Why Am I Constipated?
Why am I constipated? Simple question for a host of underlying problems.
Constipation can be quite unpleasant. It can chew hours out of your day and lead to uncomfortable bloating, discomfort, and even reduce the effectiveness of your weight loss routine.
While you can try to make the most of your time by catching up on your reading, it’s important to avoid constipation as much as possible. The general feeling of discomfort is the least of your concerns, and chronic constipation can actually lead to infections, stomach pains, and more.
Most common answers to “why am I constipated?”
There’s many reasons, but some of the major ones are as follows:
Not Enough Fiber
One of the most common reasons for constipation is that you aren’t eating enough fiber. Fiber is what pushes the waste from your system. Without it, your intestines clog up, leading to embarrassing gassy episodes and stomach gurgling.
Ironically, however, you can also become constipated if you use too many laxatives. This is a common mistake as many people assume that if they are not getting enough fiber that laxatives are the natural solution. However, this is not a good plan.
According to Health, laxatives can actual create a dependency within your body and shut down your natural responses. Laxatives are different from fiber.
Natural fiber sources such as spinach, bok choy, and other green leafy vegetables are your best bet for making sure that your system is running smoothly. Fiber supplements can also be consumed. These are also distinct from laxatives because they provide fiber which the body can use to push out the waste rather than using chemicals to stimulate bowel movements and intestinal contractions.
Too Much Sugar
Surprisingly, another side effect of sugar is that it causes constipation. For instance, in a study in 2005, individuals who struggled with chronic constipation or irritable bowel syndrome found that they developed constipation when they consumed chocolate and other sugar products.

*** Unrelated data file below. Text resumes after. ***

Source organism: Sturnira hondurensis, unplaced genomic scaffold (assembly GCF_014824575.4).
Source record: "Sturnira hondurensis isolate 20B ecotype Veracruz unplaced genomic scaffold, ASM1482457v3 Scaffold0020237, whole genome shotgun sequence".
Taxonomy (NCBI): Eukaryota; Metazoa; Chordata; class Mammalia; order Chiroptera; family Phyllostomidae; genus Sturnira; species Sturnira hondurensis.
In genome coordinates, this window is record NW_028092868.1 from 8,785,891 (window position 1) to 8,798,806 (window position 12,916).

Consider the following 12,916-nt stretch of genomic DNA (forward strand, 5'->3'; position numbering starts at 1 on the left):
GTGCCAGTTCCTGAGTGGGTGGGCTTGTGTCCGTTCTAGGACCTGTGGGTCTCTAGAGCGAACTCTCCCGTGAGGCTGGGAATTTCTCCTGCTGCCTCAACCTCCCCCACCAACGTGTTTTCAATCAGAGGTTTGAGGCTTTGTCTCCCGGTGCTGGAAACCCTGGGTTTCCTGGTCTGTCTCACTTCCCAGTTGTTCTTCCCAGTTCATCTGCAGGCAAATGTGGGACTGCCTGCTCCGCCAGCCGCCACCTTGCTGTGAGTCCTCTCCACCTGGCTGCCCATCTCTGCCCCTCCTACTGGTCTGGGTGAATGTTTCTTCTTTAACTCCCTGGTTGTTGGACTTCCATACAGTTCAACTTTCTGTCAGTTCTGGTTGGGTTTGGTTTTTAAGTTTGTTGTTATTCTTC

The only solution for this is to cut back significantly on sugary products. Yes, even healthy sugary products can cause this kind of reaction. You’d be surprised at how dangerous some so-called healthy foods can actually be.
The sugar effect is worsened when you consume a starchy product along with a dairy product. Flour and sugar can be quite binding when consumed together, and this becomes even worse if you struggle with dairy products. Some people find that they actually end up with diarrhea from lactose intolerance while others find that they become severely constipated.
Lack of Water
Failing to drink water can lead to dozens of painful side effects. Constipation is one of them. Even if you are consuming plenty of fiber, your body may not be able to push the waste out. This is because your body is dehydrated and there is nothing for it to use to push the waste out. If this is the cause of your constipation, then you will definitely feel it. Your bowel movements will be hard and painful. You are also likely to experience severe stomach and intestinal cramps if you don’t start hydrating as soon as possible.
Whenever you take a fiber supplement or eat anything with fiber, it’s important to drink at least 16 ounces of water. More is better, but this is the minimum amount that you should drink. Remember that constipation can become cumulative. You need to drink at least 64 ounces throughout the day every day.
If you begin experiencing cramping from constipation, you may not want to drink cold water. This can intensify the cramping. Instead, try sipping hot peppermint tea or chamomile tea. If this does not help, then you may need to use a heating pad. Eventually things should loosen up. If that doesn’t happen and you have not been able to poop for more than a week, you’re going to need to see a doctor. Their methods do tend to be more invasive, so it’s best to just avoid this by eating healthy, consuming fiber, avoiding sugar, and drinking lots of water.
“13 Surprising Causes of Constipation,” Health, http://www.health.com/health/gallery/0,,20452199_6,00.html (2012).
“The Basics of Constipation,” Web MD, http://www.webmd.com/digestive-disorders/digestive-diseases-constipation (2011).